Set the wayback machine to 1998. Parallax View
presents reviews of films released 20 years ago, written by our contributors
for various papers and websites. Most of these have not been available for
Martin Brest is one of Hollywood’s choosier directors, a man whose output in the last ten years consists of 1988’s deft comedy Midnight Run and 1992’s slice of inspirational hokum Scent of a Woman. The aroma of the latter film—deep-dish philosophy served up with a generous helping of fried baloney—returns in Brest’s Meet Joe Black, a sideways remake of the oddball fantasy Death Takes a Holiday. That property, filmed in 1934 and (as a TV-movie) in 1971, had the figure of Death coming down to earth to observe how people live. During his vacation, Death claims no victims anywhere in the world, a plot point this new film has jettisoned.
In every sense, Thor needed a haircut. The Marvel movie universe—which, like the real universe, is pitiless and has no end—featured this character to passable effect in its Avengers movies and with lesser results in Thor’s starring vehicles. Something had to change, especially since a very funny actor, Chris Hemsworth, was visibly hamstrung by the Nordic gloom of his character.
A haircut—literally and figuratively—is exactly what Thor gets in Thor: Ragnarok, the latest Marvel thing. And like Samson in reverse, Thor thrives when his 1970s thrash-rock locks are shorn, finding new life as a comic character
[Originally published in Movietone News 28, December 1973]
The Garland–Elkins production of A Doll’s House is one of two screen adaptations of Ibsen’s play to be released this year, presumably to cash in on the women’s liberation market. Joseph Losey’s film, which will reach Seattle by way of the video screen, is an adaptation for the screen in every sense of the term. Garland’s effort, on the other hand, is more a film recording of Elkins’s Broadway production of the play, starring Elkins’s wife Claire Bloom. The exasperating thing about it is that it can’t make up its mind whether to be a filmed play or a movie. The stifling atmosphere of confinement, especially important to a play in which the seen world onstage represents a world in which the protagonist is trapped, is retained for about the first third of the film, Garland keeping all the action within the walls of Torvald Helmer’s house. Thereafter, we get exterior shots, first glimpsed through windows and finally photographed by cameras in the street. Garland yields to the temptation to cut away to Krogstad’s shabby flat, and yields again; and before the film is half over the mystery of the outside world and the sense of confinement in the inner world are both lost. Presumably the increasingly frequent glimpses of a world beyond the Helmer household are intended to move us smoothly toward Nora’s departure from her husband’s house and her entry into that outer world. But this is a violation of the play itself, on two counts. First, Nora’s break from Torvald and her children is sudden, not gradual. And second, her departure is based not upon a growing awareness of the other world but a stifling disenchantment with the inner world, which, in the play, is the only world she sees and moves in.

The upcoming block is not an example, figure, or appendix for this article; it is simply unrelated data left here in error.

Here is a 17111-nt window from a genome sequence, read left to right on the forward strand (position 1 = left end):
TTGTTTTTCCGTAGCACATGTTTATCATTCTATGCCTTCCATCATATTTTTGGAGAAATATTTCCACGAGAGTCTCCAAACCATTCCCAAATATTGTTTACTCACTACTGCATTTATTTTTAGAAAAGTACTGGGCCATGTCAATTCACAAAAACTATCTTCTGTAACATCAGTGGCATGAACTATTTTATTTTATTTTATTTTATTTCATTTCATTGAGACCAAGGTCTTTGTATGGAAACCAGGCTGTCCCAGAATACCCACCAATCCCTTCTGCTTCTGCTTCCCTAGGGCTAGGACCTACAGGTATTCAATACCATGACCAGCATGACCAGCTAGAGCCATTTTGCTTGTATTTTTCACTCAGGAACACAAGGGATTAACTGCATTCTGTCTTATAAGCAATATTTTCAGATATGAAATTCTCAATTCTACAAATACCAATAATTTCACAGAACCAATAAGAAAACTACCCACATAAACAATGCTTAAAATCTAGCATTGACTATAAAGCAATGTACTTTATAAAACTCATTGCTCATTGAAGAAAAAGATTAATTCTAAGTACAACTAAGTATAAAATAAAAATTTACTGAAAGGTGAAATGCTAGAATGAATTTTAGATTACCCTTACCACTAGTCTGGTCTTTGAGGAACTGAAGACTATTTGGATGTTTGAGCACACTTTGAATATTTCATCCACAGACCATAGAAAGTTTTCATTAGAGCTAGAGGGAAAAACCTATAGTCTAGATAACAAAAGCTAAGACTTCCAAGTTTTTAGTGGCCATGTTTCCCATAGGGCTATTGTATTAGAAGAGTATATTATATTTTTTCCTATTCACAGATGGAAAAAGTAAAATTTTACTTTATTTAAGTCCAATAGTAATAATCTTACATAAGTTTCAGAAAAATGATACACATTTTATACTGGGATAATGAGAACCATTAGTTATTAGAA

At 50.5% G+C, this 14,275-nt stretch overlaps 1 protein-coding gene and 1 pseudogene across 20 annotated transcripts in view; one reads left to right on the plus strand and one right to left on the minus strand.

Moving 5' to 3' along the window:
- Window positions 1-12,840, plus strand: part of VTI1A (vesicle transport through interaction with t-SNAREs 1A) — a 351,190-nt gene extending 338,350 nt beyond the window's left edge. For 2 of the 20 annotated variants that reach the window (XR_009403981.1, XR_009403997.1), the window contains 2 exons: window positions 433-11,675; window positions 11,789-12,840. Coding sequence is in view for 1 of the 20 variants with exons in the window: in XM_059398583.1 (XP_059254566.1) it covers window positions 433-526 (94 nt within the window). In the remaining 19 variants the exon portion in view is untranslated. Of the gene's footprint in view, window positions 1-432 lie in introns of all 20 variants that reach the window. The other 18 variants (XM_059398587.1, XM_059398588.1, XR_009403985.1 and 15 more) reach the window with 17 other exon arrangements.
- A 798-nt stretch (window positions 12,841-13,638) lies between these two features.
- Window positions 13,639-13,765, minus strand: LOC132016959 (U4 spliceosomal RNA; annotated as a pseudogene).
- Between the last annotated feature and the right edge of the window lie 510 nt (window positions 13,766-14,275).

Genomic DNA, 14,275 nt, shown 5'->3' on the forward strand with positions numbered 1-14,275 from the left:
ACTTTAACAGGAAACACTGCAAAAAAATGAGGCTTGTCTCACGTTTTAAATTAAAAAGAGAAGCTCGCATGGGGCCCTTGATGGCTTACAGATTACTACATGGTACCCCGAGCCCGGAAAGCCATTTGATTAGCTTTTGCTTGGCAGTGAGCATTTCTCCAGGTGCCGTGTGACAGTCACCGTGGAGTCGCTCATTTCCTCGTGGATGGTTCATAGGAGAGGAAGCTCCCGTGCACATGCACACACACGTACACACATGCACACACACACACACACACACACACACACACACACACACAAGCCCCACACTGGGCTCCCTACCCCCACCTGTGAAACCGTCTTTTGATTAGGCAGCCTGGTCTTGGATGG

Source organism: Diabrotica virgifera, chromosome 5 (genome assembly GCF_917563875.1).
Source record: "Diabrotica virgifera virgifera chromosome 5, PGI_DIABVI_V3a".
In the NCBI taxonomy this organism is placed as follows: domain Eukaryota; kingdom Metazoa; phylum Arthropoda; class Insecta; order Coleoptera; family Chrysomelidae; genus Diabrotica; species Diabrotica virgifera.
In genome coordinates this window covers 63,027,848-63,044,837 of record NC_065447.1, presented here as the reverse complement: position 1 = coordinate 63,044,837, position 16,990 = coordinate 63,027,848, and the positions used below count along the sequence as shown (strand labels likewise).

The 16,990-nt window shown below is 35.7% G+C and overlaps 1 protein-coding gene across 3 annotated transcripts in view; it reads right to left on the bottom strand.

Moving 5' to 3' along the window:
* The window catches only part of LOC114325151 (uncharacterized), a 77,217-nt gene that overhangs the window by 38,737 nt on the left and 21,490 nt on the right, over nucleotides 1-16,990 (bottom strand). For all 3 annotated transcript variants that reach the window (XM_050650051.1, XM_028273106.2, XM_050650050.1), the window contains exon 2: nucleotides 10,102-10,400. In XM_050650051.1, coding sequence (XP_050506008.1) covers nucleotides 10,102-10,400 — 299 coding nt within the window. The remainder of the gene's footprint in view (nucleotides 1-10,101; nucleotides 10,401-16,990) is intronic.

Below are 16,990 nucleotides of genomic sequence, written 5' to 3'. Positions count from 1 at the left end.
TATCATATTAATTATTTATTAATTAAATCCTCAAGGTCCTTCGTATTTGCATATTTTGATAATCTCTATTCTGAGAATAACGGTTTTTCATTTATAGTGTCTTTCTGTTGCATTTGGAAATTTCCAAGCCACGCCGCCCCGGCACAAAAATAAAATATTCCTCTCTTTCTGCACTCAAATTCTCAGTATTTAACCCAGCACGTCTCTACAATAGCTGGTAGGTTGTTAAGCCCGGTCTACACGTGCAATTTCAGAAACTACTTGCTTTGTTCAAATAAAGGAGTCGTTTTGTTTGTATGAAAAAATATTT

[Originally published in Movietone News 57, February 1978]
In the final shot of A Bridge Too Far, a Dutch widow, accompanied by a doctor, her children, and a cart loaded with a few precious possessions, moves slowly across the entire width of the Scope screen, leaving behind her home in Arnhem, ravaged by the worst pocket of the ill-fated Allied sortie into Holland in fall of 1944. One of the woman’s children has fallen behind the group and is playing at soldier, a stick held at shoulder arms. It’s a shot that contrasts sharply with the final shot of Attenborough’s first directorial effort, Oh! What a Lovely War:from a family tending a single grave, the camera cranes back and up, slowly but relentlessly, revealing row upon row upon row of identical white crosses, stretching incredibly away as far as the eye can see. That shot had power without subtlety; the finish of Attenborough’s newest film is subtler but powerless. Both end-shots are representative of the token manner in which Attenborough has come to handle the problem of war.
That Universalâ€™s visually sanguine yet emotionally bloodless revival of their most ferocious and most tragic movie monster is a complete stiff is beyond debate. The real question is how anyone can direct this story, at heart about a man under a curse that transforms him from a moral being into a beastly predator and then transforms him back with the knowledge of his deeds, without even accidentally stumbling into tragedy and pathos and the terrible torment of his ordeal?
Curt Siodmakâ€™s screenplay for the original 1941 The Wolfman is credited as the source for this Victorian-era retelling (there are elements also taken from the uncredited 1935 Werewolf of London) and, while great liberties are taken with the family history, itâ€™s remains true to the basics and even begins by quoting directly from the source: â€œEven a man who is pure in heart and says his prayers by night, may become a wolf when the wolfbane blooms and the autumn moon is bright.â€ This (purposely?) clumsy bit of doggerel sounds like some peasant folk legend by way of childâ€™s rhyme but it is as much Hollywood invention as the story itself (while shapeshifters are common through folklore, the specifics of the werewolf legendâ€”the full moon, the silver bullets, only a true love can kill itâ€”were created whole cloth, or rather fur, by Hollywood). Itâ€™s both carved into stone and spoken aloud with a heavy gravity, ostensibly an effort to create a sense of foreboding. It merely elicited titters from the preview audience I was with and offered a preview of the pose of ominous mystery and gloomy Gothic drear that smothered any hint of personality, dramatic tension or fun.